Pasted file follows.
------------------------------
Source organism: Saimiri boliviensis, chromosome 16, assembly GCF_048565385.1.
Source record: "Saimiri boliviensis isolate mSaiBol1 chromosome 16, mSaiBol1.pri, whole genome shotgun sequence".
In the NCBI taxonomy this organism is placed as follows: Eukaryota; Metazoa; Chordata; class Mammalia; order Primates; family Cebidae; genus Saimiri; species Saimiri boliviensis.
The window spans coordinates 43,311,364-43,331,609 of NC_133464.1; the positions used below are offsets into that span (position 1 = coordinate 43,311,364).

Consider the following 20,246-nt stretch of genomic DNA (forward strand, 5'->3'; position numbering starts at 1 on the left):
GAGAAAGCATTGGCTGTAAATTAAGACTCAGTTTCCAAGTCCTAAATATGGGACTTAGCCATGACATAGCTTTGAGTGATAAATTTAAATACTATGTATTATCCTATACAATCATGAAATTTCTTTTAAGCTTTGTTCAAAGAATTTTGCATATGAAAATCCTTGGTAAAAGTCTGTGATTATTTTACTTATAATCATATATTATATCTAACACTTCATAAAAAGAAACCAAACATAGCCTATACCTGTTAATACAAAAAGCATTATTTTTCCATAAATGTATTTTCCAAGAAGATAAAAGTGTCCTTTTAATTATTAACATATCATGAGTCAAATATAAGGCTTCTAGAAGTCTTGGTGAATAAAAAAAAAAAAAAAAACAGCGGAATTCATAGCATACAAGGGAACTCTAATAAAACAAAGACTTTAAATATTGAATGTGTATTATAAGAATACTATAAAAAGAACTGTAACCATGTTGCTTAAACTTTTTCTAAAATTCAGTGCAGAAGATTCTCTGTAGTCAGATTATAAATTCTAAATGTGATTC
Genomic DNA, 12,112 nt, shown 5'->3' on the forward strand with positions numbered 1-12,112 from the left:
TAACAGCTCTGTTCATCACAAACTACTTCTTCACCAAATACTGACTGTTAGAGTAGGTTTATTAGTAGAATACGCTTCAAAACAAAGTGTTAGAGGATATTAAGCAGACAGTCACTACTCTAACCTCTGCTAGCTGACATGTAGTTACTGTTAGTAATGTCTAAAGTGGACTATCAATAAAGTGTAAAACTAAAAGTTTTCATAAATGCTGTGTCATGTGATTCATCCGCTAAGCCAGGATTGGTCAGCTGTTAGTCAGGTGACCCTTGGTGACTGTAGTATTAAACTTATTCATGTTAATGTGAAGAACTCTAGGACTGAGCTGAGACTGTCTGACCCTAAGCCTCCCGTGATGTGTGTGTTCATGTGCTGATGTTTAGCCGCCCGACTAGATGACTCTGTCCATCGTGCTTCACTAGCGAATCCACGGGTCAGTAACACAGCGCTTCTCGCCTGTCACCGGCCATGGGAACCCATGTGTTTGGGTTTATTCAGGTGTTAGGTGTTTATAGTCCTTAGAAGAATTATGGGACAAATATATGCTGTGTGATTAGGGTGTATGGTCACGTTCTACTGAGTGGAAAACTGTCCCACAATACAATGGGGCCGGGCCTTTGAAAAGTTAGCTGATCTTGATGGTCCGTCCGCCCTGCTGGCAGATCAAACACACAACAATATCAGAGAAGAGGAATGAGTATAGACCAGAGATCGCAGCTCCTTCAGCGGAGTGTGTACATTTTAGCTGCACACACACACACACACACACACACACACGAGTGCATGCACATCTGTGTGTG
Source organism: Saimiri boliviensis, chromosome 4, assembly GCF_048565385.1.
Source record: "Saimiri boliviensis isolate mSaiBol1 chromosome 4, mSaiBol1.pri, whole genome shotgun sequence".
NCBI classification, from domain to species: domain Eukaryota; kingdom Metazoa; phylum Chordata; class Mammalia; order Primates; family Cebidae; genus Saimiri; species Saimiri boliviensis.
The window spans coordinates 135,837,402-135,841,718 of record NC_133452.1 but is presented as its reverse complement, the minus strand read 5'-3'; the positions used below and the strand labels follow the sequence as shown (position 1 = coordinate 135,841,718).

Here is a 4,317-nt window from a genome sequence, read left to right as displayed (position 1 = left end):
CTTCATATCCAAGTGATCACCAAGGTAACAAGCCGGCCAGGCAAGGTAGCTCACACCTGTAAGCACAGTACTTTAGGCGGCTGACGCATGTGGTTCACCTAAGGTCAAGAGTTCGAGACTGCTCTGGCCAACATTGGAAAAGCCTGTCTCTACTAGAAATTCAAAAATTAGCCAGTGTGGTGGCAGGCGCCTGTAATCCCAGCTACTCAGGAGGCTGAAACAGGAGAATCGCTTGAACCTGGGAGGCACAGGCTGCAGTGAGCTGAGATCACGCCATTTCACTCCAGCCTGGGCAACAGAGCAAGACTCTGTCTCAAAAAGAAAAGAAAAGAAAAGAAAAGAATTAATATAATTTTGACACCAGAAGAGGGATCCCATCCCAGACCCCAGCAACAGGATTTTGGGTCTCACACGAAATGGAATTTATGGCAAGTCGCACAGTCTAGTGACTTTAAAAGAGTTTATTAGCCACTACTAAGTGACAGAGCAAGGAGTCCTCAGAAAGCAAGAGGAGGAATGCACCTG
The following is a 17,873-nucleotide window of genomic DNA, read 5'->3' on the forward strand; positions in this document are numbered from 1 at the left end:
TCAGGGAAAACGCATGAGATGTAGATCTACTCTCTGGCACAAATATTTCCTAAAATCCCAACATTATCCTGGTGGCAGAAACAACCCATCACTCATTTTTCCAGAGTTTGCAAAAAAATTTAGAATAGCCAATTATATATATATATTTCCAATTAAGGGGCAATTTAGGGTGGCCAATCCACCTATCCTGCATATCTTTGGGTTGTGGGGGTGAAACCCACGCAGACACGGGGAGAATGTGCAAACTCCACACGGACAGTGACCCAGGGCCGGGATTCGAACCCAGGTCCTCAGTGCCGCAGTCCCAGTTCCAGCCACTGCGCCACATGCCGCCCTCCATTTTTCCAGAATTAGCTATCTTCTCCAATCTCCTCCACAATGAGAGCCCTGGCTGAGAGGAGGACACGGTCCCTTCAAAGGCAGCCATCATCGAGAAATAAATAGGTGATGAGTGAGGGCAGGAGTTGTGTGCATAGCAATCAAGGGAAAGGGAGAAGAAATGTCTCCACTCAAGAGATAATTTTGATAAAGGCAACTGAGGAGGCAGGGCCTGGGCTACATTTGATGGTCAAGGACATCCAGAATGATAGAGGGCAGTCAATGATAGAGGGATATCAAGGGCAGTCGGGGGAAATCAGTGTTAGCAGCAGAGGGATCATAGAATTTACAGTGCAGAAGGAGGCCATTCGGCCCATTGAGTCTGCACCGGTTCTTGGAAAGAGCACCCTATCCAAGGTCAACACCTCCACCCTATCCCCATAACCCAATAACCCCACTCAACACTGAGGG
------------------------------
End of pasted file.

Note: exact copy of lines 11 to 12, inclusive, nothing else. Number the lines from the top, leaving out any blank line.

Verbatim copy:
NCBI classification, from domain to species: domain Eukaryota; kingdom Metazoa; phylum Chordata; class Mammalia; order Primates; family Cebidae; genus Saimiri; species Saimiri boliviensis.
The window spans coordinates 135,837,402-135,841,718 of record NC_133452.1 but is presented as its reverse complement, the minus strand read 5'-3'; the positions used below and the strand labels follow the sequence as shown (position 1 = coordinate 135,841,718).